The movement’s coordinators accused the state government of mismanagement and poor coordination. MP Sambhajiraje Chhatrapati, who is heading the agitation for reservation, has accused the state government of “lack of seriousness” in resolving the Marathi community’s demands. He said this can be guaged from the fact that the government’s senior counsel turned up two hours late for the “final” hearing in the case in the apex court. The junior lawyers were also not available.
The community is also upset with the state government for its purported delay in sending a letter to the Supreme Court, seeking the setting up of a constitutional bench. Sambhajiraje has said the government should demand the setting up of such a bench. The “appropriate” demand, he pointed out, was finally made before the Supreme Court on October 28, after which the court postponed the hearing by four weeks.
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The delay in deciding the status of SEBC Act has left students from the community stranded, as educational institutes are refusing to give them admission under the SEBC Act. The Maratha community has been requesting the government to use its discretionary powers to ensure temporary admission to students under SEBC Act till the case is finally decided in the Supreme Court.
But the government’s lack of response, and its initial refusal to postpone the MPSC exam scheduled on October 11, has angered the community further. The MPSC exam was finally postponed after the Morcha threatened to hold a state-wide agitation over the issue. So far, only medical admissions have been allowed, and that too without quota. Conducting medical admissions is binding on all states as per the Centre’s policy.
EWS offer rejected
As a way out of the imbroglio, the Uddhav Thackeray-led government had, on September 23, announced that the EWS (Economically Weaker Section) category would be applied for students of the Maratha community. However, a large section of the community openly opposed the move.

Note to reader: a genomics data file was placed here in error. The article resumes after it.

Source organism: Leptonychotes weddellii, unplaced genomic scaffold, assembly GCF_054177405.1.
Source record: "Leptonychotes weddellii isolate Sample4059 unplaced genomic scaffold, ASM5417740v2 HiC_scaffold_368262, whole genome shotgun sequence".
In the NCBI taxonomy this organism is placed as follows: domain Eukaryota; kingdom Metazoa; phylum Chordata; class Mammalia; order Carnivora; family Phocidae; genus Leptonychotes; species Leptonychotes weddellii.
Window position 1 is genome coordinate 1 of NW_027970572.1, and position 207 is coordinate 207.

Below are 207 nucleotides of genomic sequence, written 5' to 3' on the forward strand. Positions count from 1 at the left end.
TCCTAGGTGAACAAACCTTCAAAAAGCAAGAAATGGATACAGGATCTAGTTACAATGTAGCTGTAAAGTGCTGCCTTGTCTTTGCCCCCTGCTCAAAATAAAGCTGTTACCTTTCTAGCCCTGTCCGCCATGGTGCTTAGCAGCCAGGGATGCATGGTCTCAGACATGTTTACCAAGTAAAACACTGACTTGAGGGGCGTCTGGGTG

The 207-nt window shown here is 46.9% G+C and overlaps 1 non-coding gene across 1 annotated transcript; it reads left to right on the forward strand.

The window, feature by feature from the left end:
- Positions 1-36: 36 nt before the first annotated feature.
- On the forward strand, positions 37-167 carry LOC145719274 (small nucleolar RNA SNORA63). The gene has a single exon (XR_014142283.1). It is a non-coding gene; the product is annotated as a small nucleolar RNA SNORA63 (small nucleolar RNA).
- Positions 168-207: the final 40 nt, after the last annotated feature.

Their contention was that if EWS was used for the community, then the SEBC Act will not be upheld by the Supreme Court. Rajendra Kondhare, one of the coordinators of Maratha Kranti Morcha, who had led the protest against government’s EWS offer, argued that EWS quota will be counter-productiveas the SEBC Act, which came into being after extensive survey and study of the community by the Gaikwad Commission, will be rendered invalid.
“The Supreme Court might argue that if the community is already getting reservation benefits under EWS, why is there a need for a separate Act,” contended Kondhare.
Protest against minister
Senior Congress leader and state PWD Minister Ashok Chavan heads the state government’s sub-committee on reservation. He has, however, received flak as the state government allegedly failed to present the community’s case effectively in the Supreme Court.
The Maratha community coordinators have claimed that effective teamwork and a strong strategy to argue the case before the apex court has been missing. Chavan, on his part, said he was ready to resign if the chief minister asked him to do so.
“Chavan should resign and another minister should be appointed,” said Vinayak Mete, one of the coordinators of MKM.